It’s Elton John Week on “American Idol.” So judge Jennifer Lopez has come dressed for going clubbing, while judge Steven Tyler is dressed to go on a cruise. And Randy Jackson has just come from the gym. But, in the most startling development, show host Ryan Seacrest has foregone the spiky do and has instead parted his hair on the side; he has never looked more like Dick Clark than he does tonight.
And, because Elton John wears clothes, it’s the perfect week to also make the Idolettes the objects of an Entertainment Weekly fashion photo shoot. We have the feeling we’re going to see the same taped fashion photo-shoot bit for each of the Idolettes, over and over, and over. So, please cut and paste this wherever you feel appropriate:
Idolette ________ is seen in the dressing room trying on _______ and posing with an expression that says _______. “He/she is just a natural ______,” says an Entertainment Weekly photographer. “I never had so much fun in my ______,” says the Idolette.
Scotty McCreery has picked “Country Comfort” to sing. It’s the most important song from Elton’s one-song country period. Scotty says he’s picked this song because it has the word “country” in the title. No, really -- he did.
We’ve never heard this one before but in Scotty’s rendition it goes: “Huhruh ruh huh rhu country/ Ruh huh ruh huh country.” He’s decided to perform it like a Mississippi stroke victim. Apparently the far side of drawling is just plain slurring.
Naima Adedapo does “I’m Still Standing” as a reggae song. Record industry mogul/“Idol” in-hour mentor Jimmy Iovine suggests she start with a spoken dedication to all the people in the world who are out there struggling to survive, which is actually a brilliant idea -- or would have been if the “Idol” producers hadn’t given us the big spoiler, because it’s apparently more important to show Iovine’s genius than to give Naima her moment.
Unfortunately, she does her shout-out in a feigned Jamaican-accent, in order to be able to carry it over into her tune, and it doesn’t ring true.
Paul McDonald has chosen “Rocket Man” because, he says, when his band covered it, it was such a disaster they only did it once and never again. Naturally, he’s now going to do it on national TV. Iovine tells him if it doesn’t work out he can get him a job singing jingles. In a toothpaste commercial, Paul says, finishing the gag. Well, props to him for pushing himself. Sadly for him, this song is beyond his highest volume setting. We’ve heard babies with the croup do better in the high range.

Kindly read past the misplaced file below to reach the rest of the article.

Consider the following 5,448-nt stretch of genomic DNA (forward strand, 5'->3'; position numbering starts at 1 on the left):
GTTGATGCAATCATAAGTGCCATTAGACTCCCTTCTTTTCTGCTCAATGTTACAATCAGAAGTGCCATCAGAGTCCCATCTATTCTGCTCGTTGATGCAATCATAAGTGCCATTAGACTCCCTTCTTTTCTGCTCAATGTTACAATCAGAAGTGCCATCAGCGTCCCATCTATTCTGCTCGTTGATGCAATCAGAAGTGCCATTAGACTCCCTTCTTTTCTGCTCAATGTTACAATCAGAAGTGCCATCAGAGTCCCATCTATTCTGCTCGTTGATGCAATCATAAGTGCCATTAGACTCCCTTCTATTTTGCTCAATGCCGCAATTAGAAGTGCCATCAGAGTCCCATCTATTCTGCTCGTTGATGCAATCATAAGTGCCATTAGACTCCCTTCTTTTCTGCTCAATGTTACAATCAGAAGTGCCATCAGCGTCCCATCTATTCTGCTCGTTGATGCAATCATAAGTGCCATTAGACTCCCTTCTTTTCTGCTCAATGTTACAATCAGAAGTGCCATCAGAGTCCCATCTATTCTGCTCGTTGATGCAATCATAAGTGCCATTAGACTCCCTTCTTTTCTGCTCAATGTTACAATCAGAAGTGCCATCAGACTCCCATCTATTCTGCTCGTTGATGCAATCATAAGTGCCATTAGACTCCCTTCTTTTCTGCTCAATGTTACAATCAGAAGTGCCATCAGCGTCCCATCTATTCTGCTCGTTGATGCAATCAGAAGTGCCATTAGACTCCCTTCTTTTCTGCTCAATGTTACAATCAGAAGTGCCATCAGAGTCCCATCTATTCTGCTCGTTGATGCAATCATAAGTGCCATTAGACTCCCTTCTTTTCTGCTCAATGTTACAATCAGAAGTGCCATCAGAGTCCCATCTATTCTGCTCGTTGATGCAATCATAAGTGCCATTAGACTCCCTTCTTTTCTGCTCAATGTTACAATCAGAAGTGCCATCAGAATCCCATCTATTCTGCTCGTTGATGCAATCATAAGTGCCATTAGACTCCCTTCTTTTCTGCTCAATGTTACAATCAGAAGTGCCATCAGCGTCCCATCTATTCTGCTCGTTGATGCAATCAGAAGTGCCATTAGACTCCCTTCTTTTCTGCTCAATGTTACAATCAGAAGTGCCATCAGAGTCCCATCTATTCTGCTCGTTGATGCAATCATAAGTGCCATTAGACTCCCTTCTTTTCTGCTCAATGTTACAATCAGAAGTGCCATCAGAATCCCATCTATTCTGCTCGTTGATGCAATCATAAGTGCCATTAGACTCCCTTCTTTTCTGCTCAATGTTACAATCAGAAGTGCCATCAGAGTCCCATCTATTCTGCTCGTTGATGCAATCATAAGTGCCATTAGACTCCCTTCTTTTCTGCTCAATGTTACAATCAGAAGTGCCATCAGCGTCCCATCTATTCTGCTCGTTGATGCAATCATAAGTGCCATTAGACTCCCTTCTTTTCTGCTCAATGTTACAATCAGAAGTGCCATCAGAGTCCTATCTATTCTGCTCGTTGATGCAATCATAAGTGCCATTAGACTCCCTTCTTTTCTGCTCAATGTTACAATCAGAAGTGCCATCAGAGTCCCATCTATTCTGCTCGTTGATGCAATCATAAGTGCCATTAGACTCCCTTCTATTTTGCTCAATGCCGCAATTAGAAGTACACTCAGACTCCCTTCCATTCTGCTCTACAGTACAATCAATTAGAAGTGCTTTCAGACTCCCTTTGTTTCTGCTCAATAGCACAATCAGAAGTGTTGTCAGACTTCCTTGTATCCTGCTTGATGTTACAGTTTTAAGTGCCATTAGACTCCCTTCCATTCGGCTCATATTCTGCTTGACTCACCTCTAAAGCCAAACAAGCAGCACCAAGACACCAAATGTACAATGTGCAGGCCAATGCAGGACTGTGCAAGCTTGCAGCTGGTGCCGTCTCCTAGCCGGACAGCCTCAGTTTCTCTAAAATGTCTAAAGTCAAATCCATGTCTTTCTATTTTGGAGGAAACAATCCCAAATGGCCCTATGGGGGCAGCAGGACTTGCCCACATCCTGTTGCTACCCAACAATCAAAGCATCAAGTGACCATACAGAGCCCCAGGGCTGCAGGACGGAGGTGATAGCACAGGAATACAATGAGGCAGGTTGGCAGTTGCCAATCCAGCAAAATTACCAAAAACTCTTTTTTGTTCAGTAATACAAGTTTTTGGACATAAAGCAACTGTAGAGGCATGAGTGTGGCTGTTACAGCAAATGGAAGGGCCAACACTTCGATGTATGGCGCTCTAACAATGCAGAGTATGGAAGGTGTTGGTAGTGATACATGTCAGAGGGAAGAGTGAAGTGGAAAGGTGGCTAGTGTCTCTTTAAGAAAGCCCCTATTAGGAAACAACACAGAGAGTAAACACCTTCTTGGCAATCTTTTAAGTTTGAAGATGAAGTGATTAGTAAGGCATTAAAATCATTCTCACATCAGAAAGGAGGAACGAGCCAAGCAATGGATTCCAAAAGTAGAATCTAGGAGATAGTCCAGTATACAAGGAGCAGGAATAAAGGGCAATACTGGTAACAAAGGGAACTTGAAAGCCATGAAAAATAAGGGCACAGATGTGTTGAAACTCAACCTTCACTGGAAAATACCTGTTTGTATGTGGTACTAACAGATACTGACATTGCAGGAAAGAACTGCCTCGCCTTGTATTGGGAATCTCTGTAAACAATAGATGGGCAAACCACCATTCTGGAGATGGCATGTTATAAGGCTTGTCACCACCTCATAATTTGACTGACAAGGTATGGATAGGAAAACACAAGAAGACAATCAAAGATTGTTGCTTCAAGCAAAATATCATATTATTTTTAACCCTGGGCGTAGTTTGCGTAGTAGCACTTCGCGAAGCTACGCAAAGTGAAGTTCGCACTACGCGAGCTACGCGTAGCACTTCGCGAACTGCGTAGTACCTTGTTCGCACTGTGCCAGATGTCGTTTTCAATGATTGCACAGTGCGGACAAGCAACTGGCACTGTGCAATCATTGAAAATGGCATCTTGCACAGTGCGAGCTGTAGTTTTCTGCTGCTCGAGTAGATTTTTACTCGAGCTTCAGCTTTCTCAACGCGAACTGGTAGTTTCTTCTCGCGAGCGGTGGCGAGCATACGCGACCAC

Here comes Pia Toscano. Must be ballad time! She’s picked “Don’t Let The Sun Go Down on Me” because it’s “one of my very favorite songs,” she says. Of course it is – it’s a ballad. She swears to the camera that if we keep her around in the competition, she’s gonna get us movin’ with an uptempo tune – “next week!”
Iovine thinks Pia’s got to be a cross of Fergie and Axl Rose to pull this off. Pia listens carefully to what Iovine says. Then she walks out on stage, stands in one place, holds the microphone in her right hand, flaps her left arm around, tilts her head up to the lights to hit those power notes until we can see her adenoids. Just like every other week.
Stefano Langone is going to turn “Tiny Dancer” into a lounge performance. “I had to wake him up,” Iovine says of his tough-love approach to working with Stefano, who was in last week’s Bottom 3. He’s good but, once again, never gets beyond a sequence of notes. Stefano does manage to keep his eyes open for most of this performance, however. And, as he hits the last treacly notes, he’s standing in front of the judges’ table and he holds out his hand to JLo. Only Randy reaches out to take Stefano’s hand, but JLo swats it away and takes Stefano’s offered hand.